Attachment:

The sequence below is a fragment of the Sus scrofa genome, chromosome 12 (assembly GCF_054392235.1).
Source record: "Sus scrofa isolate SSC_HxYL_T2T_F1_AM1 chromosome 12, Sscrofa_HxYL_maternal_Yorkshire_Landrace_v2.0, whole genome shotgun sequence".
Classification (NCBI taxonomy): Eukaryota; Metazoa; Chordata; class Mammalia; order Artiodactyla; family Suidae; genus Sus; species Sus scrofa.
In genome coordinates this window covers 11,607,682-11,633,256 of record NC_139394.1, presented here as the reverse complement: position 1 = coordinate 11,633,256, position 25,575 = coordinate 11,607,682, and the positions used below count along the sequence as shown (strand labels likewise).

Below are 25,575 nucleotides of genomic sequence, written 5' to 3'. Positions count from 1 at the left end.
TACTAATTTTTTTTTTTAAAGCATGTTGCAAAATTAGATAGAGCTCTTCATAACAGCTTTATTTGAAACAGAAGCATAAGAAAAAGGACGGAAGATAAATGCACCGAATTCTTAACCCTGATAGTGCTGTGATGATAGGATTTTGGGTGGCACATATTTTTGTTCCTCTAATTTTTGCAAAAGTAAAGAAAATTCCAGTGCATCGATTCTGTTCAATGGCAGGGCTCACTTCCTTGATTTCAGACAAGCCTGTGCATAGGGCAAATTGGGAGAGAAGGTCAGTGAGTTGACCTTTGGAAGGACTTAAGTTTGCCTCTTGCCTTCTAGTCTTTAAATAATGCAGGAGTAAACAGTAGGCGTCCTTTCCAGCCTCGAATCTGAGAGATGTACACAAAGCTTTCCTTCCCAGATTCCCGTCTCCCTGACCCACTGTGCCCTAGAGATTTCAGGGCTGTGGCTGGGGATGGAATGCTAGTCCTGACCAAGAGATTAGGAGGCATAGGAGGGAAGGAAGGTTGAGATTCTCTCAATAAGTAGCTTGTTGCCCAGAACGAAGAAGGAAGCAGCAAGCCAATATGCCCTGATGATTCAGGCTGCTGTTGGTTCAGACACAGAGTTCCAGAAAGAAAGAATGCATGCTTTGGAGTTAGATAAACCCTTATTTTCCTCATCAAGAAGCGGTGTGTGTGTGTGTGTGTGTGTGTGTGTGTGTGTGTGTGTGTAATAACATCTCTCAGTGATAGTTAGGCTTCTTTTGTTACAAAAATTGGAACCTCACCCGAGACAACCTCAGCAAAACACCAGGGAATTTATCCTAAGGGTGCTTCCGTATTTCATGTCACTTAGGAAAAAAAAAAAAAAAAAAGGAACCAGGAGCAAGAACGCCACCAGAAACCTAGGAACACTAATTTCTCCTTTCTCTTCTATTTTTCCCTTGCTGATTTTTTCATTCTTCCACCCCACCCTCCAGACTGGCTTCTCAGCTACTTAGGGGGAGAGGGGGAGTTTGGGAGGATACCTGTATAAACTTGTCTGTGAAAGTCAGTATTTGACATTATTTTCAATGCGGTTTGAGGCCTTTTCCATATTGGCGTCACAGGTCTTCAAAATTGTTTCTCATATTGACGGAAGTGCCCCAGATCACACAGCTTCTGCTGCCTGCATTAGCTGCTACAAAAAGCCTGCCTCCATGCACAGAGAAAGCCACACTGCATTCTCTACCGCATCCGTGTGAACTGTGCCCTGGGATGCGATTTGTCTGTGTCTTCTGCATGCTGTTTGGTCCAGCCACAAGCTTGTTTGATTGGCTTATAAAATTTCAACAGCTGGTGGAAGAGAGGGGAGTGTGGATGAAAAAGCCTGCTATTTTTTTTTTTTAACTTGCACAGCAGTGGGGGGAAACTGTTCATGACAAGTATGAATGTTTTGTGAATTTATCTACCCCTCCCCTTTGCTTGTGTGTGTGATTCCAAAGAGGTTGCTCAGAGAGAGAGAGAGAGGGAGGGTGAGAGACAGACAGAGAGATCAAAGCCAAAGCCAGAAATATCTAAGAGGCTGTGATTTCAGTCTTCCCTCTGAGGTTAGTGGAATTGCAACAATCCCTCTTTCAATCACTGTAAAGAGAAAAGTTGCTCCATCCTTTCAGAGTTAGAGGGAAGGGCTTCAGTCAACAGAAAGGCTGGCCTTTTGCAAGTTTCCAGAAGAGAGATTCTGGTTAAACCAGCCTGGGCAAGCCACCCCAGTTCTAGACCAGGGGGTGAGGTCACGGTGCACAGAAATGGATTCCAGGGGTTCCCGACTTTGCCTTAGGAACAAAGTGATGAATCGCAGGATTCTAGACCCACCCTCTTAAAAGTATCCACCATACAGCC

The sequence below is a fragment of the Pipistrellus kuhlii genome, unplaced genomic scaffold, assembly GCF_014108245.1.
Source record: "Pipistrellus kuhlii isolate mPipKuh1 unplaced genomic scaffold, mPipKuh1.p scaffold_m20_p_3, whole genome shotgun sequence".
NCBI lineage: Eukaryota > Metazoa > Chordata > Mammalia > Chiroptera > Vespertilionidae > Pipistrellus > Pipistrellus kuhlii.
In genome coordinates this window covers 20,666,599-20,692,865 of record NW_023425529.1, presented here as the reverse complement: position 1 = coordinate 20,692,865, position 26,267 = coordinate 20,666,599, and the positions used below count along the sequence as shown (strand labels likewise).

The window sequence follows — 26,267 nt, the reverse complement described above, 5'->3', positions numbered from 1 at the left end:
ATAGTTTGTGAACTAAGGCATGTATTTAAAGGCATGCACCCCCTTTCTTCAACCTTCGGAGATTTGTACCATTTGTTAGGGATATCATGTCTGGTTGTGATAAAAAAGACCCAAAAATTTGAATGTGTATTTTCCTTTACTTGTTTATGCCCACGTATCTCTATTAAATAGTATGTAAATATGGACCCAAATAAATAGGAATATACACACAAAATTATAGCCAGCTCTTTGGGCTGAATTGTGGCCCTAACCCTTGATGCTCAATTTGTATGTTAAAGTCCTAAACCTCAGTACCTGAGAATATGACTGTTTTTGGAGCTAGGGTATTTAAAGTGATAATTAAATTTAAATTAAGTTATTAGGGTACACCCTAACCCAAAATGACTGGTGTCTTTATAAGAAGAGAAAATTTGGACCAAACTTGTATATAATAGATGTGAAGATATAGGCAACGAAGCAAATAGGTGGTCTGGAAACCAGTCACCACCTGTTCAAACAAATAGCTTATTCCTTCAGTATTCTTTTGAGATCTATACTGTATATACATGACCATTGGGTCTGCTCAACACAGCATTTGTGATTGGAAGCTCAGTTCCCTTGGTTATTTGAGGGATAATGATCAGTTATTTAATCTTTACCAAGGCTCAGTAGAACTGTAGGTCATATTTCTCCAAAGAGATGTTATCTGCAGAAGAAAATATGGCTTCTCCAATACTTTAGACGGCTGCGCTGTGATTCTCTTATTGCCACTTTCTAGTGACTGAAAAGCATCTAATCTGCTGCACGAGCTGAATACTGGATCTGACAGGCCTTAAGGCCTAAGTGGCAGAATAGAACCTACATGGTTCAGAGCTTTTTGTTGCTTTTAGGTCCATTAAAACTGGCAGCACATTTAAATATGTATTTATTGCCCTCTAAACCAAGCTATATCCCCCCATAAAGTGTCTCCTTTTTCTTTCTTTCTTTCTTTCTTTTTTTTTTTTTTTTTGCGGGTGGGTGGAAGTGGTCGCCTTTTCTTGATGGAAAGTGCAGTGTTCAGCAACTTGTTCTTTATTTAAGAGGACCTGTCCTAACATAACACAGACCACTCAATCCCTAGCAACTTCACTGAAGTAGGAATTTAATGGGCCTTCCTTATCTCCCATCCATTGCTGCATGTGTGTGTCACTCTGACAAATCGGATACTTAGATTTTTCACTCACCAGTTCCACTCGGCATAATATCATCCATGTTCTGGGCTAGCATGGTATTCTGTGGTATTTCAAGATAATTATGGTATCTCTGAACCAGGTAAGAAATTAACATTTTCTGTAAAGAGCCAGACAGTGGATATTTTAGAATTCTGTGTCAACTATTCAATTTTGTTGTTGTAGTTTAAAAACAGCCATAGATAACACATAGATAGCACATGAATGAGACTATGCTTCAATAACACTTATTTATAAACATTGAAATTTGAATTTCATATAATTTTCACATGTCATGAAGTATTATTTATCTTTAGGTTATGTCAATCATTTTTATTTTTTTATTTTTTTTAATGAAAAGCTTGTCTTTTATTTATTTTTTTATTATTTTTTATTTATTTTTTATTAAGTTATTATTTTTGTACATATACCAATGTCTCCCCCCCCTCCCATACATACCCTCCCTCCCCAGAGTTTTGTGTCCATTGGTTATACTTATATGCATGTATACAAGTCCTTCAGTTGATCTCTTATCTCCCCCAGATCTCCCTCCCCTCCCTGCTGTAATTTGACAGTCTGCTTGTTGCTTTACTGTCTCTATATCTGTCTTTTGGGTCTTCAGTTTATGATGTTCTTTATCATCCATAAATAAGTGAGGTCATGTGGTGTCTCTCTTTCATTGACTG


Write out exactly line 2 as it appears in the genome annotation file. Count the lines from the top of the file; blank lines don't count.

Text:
Source record: "Sus scrofa isolate SSC_HxYL_T2T_F1_AM1 chromosome 12, Sscrofa_HxYL_maternal_Yorkshire_Landrace_v2.0, whole genome shotgun sequence".